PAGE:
The Galaxy Note 3 is a marked improvement over its predecessor. For starters the Note 3 is slimmer, lighter and faster than the Note 2. Among large format smartphones, the Note 3 is packed with the latest of everything — the Qualcomm Snapdragon 800 processor is top of the line, the 13MP camera shoots 4K videos, its Cat4 LTE radio is capable of download speeds up to 150Mbps and 50Mbps uploads. The 3GB RAM is an industry first as is the micro USB 3.0 port that provides faster data transfers and charging, and its 5.7-inch 1080p full HD super AMOLED display has a pixel density of 386ppi is over 120ppi more than the Note 2 (265ppi)
But has the Note 3 moved the innovation needle? Hardly.
The build quality is as plastic as any cheap made in China device. This is sad considering that the Note 3, like most if not all Samsung devices, is made in Korea. The leather textured back cover promises a premium feel but in reality, the Note 3 is unapologetically, unapologetically plastic and the leather texture does nothing to improve the tactile feel of the device.
In terms of hardware design, the Note 3 doesn’t deviate much from the Samsung template. Next to devices that boast hardware features like dual-front speakers with dedicated amplifiers or a fully water-proof design, the Note 3 looks decidedly plain. Basically, the Note 3 doesn’t feel or look special.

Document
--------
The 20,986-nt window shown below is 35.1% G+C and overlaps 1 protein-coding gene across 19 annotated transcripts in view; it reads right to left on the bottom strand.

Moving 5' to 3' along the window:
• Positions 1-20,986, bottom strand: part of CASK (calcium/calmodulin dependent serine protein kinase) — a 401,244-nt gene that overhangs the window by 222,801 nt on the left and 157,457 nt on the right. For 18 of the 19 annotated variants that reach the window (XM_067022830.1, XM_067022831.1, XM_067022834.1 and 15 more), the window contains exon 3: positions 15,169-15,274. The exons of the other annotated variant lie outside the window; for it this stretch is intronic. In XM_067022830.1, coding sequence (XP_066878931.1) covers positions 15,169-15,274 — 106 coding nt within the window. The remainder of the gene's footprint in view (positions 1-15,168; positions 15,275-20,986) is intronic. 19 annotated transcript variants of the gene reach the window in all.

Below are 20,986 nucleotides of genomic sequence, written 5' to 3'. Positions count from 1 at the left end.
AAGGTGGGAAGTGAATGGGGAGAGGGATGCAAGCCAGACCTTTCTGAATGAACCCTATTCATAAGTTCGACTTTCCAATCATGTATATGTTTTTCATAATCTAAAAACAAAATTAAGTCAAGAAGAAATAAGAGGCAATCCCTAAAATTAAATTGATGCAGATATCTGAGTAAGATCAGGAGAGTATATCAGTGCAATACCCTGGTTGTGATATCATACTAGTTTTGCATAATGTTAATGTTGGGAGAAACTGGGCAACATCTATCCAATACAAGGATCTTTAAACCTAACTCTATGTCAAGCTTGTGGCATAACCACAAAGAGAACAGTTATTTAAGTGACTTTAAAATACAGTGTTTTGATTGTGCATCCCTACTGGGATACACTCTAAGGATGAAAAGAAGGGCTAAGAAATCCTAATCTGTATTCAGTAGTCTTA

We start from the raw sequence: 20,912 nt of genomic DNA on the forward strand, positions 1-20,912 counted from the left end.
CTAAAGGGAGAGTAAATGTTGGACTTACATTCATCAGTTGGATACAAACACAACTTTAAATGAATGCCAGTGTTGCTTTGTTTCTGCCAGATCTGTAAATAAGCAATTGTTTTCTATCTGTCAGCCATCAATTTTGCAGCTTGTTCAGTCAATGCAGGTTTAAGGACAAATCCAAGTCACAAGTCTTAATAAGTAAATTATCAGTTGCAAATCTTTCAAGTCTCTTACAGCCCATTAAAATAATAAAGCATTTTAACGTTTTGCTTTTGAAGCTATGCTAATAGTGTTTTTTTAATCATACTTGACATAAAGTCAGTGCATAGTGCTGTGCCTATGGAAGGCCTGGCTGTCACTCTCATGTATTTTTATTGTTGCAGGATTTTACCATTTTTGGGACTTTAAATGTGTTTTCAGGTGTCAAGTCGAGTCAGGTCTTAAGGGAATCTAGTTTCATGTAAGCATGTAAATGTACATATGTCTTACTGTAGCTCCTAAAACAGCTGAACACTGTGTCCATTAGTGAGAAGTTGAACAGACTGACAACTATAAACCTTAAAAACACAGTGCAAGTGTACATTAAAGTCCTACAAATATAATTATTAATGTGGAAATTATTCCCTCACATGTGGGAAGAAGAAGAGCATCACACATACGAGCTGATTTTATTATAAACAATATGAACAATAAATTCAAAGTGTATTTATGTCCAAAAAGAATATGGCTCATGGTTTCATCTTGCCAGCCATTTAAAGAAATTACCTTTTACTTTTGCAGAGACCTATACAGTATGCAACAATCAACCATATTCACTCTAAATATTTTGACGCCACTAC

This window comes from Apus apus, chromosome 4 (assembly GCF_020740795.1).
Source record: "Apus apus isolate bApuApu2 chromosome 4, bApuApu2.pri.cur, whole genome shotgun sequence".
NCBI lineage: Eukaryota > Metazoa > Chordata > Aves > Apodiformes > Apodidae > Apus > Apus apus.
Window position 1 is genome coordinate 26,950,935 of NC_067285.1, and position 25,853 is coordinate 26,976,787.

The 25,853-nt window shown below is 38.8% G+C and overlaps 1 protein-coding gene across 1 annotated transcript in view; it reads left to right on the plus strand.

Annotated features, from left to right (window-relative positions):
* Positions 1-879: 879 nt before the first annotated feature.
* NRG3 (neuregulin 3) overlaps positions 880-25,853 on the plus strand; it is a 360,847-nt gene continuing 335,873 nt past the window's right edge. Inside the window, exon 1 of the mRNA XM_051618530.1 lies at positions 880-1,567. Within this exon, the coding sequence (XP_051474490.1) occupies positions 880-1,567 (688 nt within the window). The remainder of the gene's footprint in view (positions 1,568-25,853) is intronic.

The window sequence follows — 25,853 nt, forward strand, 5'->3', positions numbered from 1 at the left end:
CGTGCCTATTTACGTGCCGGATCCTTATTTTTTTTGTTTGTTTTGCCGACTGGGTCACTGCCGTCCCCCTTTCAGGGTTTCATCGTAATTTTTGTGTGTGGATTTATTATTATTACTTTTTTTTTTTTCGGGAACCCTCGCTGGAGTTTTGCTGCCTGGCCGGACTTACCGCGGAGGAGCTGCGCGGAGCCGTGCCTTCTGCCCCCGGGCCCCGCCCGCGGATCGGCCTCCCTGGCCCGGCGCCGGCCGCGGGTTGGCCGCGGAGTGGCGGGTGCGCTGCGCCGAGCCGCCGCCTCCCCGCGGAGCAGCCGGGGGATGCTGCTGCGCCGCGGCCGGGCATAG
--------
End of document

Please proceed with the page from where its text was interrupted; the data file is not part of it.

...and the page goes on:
So do we recommend it?
For existing Galaxy Note users, the Note 3 is a worthwhile upgrade. If you use the S-Pen often, you’ll appreciate the many new features that Samsung has introduced in its latest device. In this respect the Galaxy Note 3 is set to maintain its dominance in the growing large format smartphone segment. While there are better built and better looking large format smartphones out there, there’s nothing like the Galaxy Note 3 when it comes to features and the sheer number of things you can do with a stylus.
And while the Galaxy S4 has lost much of its edge to strong competitors like the HTC One, the differentiation of the Galaxy Note 3 among its chief competitors is crystal clear — that is, a superb software feature set and the most extensive use of a stylus in a smartphone at the moment — and for that the Note 3 comes into the market strong with tremendous potential of being a class favourite for those who are really comfortable with using a stylus.
Bottom line, the Note 3 is a great all-rounder but it’s nothing special among more distinguished competitors.